Listed Building

The only legal part of the listing is the address/name of site. Addresses and building names may have changed since the date of listing – see ‘About Listed Buildings’ below for more information.


Status: Designated


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Date Added
Local Authority
Argyll And Bute
Planning Authority
Argyll And Bute
NS 23945 91166
223945, 691166


1837, enlarged in 1894. Simple, rectangular-plan Gothic hall church. Cream-coloured harl with polished sandstone ashlar margins and dressings. Base course, quoin strips; eaves moulding. Lancet windows, deeply-moulded and chamfered margins.

S ELEVATION: 3 symmetrical bays, centre bay advanced, breaking eaves with Gothic ashlar birdcage belfry; slender broach spire; cross finial over each gablet; blind lucarnes on spire; lead, weather-vane finial. Pointed arch entrance, circa 1930s 2-leaf wooden door with multi- pane fanlight and upper panels. Large window above (3-light divisions). Flanking lancets, bipartite.

E ELEVATION: 4-bay main block with late 19th century 2 bays to outer right of flat-roofed link bay and lower, single storey vestry. Main block symmetrical with tall lancets. Metal plaque commemorating the war dead of both wars between outer left and penultimate bay. Link block with lancet-headed doorway and window; pedimented console below strip quoin and marks start of bracketted cornice; slate, half-piend roof of N apse seen above cornice. Slightly-advanced gable of vestry to outer right; broad, pointed-arch window (3-light division), blind roundel at gablehead; fleur-de-lys finial, squat, coped apex stack.

W ELEVATION: 4 bay symmetrical main block with later 19th century addition at rear, now somewhat obscured by modern rendered addition to W.

N ELEVATION: 4 symmetrical bays of later 19th century addition, pointed-arch windows directly under eaves (bipartite divisions). N gable of main body of church rising behind. Modern, flat-roofed, prefabricated addition attached to right.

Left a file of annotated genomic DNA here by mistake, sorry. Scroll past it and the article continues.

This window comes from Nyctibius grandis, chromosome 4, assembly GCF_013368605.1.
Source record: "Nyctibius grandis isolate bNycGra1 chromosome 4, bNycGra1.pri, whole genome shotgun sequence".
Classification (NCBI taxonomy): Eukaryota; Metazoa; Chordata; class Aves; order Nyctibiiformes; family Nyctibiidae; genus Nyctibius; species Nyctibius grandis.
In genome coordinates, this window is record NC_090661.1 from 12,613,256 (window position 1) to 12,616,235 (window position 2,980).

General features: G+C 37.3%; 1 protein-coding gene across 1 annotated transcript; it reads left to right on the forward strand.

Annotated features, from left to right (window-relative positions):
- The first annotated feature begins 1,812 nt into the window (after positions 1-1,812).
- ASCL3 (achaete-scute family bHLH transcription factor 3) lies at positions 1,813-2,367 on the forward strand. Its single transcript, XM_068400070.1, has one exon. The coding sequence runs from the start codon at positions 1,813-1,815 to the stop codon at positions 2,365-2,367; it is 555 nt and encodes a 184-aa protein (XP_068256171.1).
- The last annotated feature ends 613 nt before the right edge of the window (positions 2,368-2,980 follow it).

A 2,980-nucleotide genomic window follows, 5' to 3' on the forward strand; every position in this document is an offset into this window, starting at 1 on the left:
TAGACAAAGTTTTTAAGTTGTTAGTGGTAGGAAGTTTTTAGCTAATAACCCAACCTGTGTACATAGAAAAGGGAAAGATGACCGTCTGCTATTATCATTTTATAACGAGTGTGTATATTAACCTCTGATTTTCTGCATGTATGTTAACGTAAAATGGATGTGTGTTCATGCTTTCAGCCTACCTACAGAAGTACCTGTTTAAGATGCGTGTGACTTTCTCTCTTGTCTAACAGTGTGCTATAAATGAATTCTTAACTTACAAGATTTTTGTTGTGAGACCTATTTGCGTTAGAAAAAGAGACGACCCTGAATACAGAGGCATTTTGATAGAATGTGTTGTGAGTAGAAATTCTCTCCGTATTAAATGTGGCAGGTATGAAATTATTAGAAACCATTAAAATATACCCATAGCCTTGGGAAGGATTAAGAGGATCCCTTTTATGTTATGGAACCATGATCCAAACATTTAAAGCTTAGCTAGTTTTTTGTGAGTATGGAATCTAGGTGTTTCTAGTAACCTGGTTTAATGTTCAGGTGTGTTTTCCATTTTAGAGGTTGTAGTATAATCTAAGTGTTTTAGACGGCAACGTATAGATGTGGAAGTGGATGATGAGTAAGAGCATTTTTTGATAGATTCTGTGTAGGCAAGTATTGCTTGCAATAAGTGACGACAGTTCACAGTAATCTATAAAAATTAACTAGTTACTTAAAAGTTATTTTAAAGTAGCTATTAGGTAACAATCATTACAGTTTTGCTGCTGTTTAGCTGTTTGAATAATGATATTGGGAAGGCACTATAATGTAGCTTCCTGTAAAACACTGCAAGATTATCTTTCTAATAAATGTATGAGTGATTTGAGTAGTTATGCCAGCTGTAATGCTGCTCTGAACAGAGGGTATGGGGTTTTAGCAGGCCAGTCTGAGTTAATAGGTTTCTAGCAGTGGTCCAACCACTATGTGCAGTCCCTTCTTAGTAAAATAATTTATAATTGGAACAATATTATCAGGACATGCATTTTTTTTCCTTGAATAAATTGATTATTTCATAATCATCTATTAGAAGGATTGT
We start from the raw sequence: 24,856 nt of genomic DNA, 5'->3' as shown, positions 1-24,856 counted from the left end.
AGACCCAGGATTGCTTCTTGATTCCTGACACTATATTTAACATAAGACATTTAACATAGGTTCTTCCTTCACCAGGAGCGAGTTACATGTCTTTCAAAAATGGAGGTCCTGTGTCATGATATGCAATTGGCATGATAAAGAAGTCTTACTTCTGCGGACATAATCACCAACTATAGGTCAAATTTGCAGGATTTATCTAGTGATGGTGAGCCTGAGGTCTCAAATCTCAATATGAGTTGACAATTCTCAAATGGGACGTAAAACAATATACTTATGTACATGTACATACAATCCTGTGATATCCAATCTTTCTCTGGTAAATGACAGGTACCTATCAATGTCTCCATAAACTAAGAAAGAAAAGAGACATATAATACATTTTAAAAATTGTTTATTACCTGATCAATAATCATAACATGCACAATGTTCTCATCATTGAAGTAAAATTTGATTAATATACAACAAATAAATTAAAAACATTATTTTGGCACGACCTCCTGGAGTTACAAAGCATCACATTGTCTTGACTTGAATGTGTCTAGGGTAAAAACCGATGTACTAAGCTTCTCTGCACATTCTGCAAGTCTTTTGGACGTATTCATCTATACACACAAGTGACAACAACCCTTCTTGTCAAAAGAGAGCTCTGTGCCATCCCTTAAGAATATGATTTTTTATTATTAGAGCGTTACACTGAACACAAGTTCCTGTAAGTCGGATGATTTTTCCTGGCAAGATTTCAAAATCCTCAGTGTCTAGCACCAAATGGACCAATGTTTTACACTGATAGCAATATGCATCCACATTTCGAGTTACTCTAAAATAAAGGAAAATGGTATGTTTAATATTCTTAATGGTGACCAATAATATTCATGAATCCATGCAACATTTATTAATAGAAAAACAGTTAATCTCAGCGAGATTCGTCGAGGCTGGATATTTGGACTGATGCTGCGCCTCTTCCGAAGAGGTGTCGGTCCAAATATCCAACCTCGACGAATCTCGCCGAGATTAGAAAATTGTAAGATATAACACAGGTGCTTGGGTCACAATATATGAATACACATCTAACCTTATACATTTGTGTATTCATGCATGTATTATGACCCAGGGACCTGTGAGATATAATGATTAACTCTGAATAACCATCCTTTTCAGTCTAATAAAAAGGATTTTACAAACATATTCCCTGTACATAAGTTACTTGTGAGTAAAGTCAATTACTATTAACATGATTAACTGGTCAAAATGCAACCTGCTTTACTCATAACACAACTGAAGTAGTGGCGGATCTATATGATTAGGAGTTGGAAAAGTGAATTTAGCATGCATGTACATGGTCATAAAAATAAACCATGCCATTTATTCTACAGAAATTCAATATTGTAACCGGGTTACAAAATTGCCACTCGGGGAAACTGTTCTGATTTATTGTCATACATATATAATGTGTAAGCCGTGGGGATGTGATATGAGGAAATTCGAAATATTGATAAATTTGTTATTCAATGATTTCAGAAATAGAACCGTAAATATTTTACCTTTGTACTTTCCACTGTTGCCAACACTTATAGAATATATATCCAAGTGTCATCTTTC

Metal-framed windows with cusped trefoil heads, leaded windows, with low transom divisions. Grey slate roof, ashlar coping to skews and skewputts; scroll bracketted skewblocks.

INTERIOR: plain vestibule with doors to right and left to main

body of church and stair at left to gallery. Wooden gallery at S

end; centre stained glass rose window, side window with coloured border glass. Plain cornice; painted ceiling with large plasterwork roundels with cast-iron grilles; small round ceiling lights. Tall lancets lighting church; organ on left side. Apsed chancel at centre of N end, set within Tudor arch, lit by cusped lancets; earlier 20th century altar furniture, pulpit dedicated 28 April 1935 to Archibald Grieve McCall 1872-1929. Committee room at rear N refurbished at time of visit. 1930s stained glass; WW1 memorial plaque.

MONUMENT: later 19th century/early 20th century Celtic cross

monument to SW of main entrance. Pedestal base inscribed to

the memory of John McDonald of Belmore (died 1891).

Heavily-carved interlacing decoration, bosses; rope moulding on

ring head.